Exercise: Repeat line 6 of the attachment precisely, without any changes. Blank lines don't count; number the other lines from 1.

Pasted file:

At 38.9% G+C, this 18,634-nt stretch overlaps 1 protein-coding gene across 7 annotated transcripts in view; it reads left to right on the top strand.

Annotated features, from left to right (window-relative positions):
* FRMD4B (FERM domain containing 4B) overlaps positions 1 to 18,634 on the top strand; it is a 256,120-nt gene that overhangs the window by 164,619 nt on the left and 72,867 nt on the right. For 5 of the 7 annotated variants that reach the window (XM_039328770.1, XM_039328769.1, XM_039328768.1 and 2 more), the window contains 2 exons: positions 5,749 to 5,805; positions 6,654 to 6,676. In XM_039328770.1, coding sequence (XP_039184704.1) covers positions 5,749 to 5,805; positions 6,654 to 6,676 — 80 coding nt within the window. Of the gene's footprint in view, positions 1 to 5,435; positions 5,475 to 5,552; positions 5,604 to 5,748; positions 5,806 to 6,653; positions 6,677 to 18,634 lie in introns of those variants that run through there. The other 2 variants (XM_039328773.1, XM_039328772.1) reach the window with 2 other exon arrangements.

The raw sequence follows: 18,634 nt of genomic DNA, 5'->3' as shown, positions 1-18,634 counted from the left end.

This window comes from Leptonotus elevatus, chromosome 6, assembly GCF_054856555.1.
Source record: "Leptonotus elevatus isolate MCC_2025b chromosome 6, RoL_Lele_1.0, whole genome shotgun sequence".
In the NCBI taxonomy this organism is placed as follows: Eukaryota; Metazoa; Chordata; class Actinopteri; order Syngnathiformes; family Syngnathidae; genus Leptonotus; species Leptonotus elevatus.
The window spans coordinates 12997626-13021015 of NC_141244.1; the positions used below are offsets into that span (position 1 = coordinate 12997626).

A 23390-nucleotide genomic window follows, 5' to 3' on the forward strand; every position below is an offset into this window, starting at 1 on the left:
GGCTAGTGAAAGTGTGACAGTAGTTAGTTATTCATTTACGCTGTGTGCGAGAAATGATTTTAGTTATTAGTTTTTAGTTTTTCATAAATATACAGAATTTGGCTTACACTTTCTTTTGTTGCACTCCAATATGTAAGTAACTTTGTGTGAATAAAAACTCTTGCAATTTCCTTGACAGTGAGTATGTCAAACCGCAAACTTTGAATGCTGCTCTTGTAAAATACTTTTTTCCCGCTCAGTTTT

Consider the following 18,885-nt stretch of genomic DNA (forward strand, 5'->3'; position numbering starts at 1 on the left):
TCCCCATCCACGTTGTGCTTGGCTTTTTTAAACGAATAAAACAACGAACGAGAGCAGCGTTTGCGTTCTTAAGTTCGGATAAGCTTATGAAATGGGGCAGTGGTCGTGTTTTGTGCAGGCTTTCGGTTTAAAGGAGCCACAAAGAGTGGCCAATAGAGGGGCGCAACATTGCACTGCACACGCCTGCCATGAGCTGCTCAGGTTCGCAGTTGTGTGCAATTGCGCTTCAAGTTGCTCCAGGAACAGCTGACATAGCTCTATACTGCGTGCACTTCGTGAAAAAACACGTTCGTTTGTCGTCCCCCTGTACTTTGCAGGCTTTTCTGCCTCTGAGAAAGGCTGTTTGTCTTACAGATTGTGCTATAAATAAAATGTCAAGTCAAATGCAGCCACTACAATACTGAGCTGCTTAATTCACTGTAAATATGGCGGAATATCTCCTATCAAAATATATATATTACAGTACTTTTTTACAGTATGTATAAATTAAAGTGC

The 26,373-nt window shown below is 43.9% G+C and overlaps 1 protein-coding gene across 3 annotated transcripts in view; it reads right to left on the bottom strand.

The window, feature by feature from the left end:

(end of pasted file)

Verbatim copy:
Source record: "Leptonotus elevatus isolate MCC_2025b chromosome 6, RoL_Lele_1.0, whole genome shotgun sequence".